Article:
The whole migration took us around three months and was carried out in a tremendous collaborative manner with our partners. You have to keep in mind the fact that we placed the order just before the pandemic broke out, and the conditions were challenging because these are not out-of-box systems but custom-made. We also moved to the latest version of storage, which has a sophisticated virtualisation layer on top, and this helped us consolidate all our storage.

Moving all workloads from old systems to the new one was a bit like changing parts of an aeroplane while it is in motion. We made sure that the core ERP system downtime was kept at a bare minimum with the help of parallel systems, and the transition was smooth without any glitches.

A migration like this requires collaboration between application and infrastructure teams. How did you manage to do that during this pandemic?
That is where digital resilience comes into play. Digital workforce transformation means how you react to different situations, and we proved ourselves in having done that. We were able to work with a diverse set of people spread globally. We take pride in the fact that we have deep application experience in SAP and HANA platforms. A lot of heavy lifting was done by our team here, and I am immensely proud that we could pull this off despite all the challenges.

Have you been to reduce your infrastructure footprint as a result of this shift?
We were able to reduce the server footprint in the data centre, and also consolidate storage requirement onto modern storage infrastructure. The management of SAP workloads and storage is so much easier now, and we can do it with fewer people. However, the most significant advantage is our ability to scale up and down. To give you an example, during the lockdown, we had to import three times more volume to ensure the food security of the country, and our system had to scale up very quickly. We are living in an increasingly volatile world, and our ability to venture into unchartered waters will depend on how quickly we can scale up or scale out systems without any friction, and resiliency towards diverse workloads.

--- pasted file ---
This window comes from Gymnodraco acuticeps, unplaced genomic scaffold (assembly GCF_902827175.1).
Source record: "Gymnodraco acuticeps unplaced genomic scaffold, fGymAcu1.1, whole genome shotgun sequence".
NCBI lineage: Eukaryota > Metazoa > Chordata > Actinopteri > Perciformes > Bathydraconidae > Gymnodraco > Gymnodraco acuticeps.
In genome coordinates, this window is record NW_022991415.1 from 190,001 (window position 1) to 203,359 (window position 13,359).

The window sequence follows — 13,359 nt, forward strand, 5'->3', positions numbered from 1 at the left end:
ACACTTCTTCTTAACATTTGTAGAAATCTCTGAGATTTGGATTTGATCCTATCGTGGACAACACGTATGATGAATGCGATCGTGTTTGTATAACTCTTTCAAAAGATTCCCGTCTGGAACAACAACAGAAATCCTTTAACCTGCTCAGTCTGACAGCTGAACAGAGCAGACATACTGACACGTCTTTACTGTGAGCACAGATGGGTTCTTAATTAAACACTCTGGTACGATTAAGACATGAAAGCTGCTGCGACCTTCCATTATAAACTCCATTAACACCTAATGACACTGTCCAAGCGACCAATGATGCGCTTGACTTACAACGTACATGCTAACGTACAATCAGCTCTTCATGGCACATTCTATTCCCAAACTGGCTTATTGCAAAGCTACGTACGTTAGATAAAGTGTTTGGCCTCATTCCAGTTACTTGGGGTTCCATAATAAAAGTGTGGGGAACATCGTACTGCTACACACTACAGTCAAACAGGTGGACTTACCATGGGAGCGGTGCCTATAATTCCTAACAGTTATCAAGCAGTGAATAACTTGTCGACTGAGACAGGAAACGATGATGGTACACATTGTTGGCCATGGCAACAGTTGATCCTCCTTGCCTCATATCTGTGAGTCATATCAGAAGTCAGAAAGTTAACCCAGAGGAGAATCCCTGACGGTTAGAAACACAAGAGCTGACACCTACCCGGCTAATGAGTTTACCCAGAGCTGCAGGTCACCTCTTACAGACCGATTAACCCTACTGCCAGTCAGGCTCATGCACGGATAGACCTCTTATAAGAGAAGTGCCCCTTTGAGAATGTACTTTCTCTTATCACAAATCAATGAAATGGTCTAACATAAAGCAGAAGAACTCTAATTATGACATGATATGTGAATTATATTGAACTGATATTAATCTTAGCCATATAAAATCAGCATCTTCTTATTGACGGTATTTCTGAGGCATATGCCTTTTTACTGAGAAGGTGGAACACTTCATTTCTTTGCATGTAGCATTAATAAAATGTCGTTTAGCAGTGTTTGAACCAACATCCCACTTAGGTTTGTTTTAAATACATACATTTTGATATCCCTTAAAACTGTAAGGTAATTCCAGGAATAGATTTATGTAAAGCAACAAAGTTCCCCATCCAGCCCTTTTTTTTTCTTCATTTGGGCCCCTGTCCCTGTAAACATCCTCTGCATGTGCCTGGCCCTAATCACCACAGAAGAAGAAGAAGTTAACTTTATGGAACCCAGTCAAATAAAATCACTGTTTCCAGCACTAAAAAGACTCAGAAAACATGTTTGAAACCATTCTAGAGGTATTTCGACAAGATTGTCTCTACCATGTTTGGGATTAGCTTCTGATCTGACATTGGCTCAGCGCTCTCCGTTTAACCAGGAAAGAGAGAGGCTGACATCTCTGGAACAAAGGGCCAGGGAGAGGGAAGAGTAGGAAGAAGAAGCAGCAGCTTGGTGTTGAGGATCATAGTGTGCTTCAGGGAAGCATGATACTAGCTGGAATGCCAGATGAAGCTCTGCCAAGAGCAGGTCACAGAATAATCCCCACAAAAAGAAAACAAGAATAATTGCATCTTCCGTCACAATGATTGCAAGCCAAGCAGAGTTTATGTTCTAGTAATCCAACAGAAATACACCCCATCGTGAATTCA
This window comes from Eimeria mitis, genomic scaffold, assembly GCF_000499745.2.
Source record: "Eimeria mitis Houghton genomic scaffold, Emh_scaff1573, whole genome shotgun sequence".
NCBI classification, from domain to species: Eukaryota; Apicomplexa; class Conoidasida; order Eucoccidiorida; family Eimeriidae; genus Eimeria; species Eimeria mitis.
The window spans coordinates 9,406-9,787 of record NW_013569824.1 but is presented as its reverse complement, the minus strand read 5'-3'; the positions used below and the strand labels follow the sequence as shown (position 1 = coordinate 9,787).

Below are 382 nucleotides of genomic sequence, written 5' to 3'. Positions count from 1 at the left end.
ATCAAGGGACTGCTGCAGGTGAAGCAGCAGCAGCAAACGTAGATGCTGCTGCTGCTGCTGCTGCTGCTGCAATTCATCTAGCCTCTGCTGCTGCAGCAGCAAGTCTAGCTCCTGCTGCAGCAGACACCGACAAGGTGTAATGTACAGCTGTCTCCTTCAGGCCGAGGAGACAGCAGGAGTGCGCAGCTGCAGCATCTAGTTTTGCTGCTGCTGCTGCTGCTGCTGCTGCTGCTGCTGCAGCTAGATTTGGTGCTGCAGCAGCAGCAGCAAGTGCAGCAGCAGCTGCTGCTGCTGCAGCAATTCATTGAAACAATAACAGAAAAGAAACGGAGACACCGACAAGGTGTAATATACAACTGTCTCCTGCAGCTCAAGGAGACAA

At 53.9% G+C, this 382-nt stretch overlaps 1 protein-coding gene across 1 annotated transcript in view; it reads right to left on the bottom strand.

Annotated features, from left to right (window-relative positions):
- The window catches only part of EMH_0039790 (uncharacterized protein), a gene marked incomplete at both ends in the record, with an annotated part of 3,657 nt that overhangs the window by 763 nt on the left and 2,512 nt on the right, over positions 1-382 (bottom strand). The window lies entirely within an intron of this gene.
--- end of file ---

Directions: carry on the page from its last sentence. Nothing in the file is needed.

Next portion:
Are you able to do real-time data analytics now?
One of the paradigm shifts we want is to move away from batch processing to real-time analytics to shape the customer experience. Now we can capture and process data in real-time from in-store transactions. The key to success in retail is to be data-centric. We will keep improving our data management and churn hard data to create more insights for business teams and create better customer satisfaction.

We see increased cloud usage due to Covid-19. Are you looking at a cloud consumption model, or will you self-manage?
Cloud is going to be an important part of our journey. However, it has to be a choice that needs to be made on its merit, and I say this for multiple reasons. One is that the cloud is not ready for mission-critical workloads. We did a thorough cost-benefit analysis working with all the major cloud players in the region and realised that the cloud is not the right choice for us. If you don’t have cloud-native apps, then you don’t get the benefit at all. You will fail if you lift and shift monolithic applications to cloud environments, and it can prove to be very costly. This is why we are going to follow a hybrid model – we are going to run our monolithic apps on-premise, and all new-gen applications, which are cloud-and mobile-first, will be hosted in the cloud.

Has this pandemic made you rethink some of your tech investment plans and priorities?
Not much. One thing that we see during this pandemic is that the pace of digital investments has accelerated. Cloud, automation and customer engagement technologies based on AI and ML were there before COVID too. But it is no longer a choice for organisations now; it has become a must-have to grow business. In our case, because the customer transition towards digital commerce is happening at a rapid clip now, we are reacting to the trend by adding more fulfilment centres, delivery fleet, etc. Now, we have a world-class platform that allows us to focus more on the e-commerce ecosystem.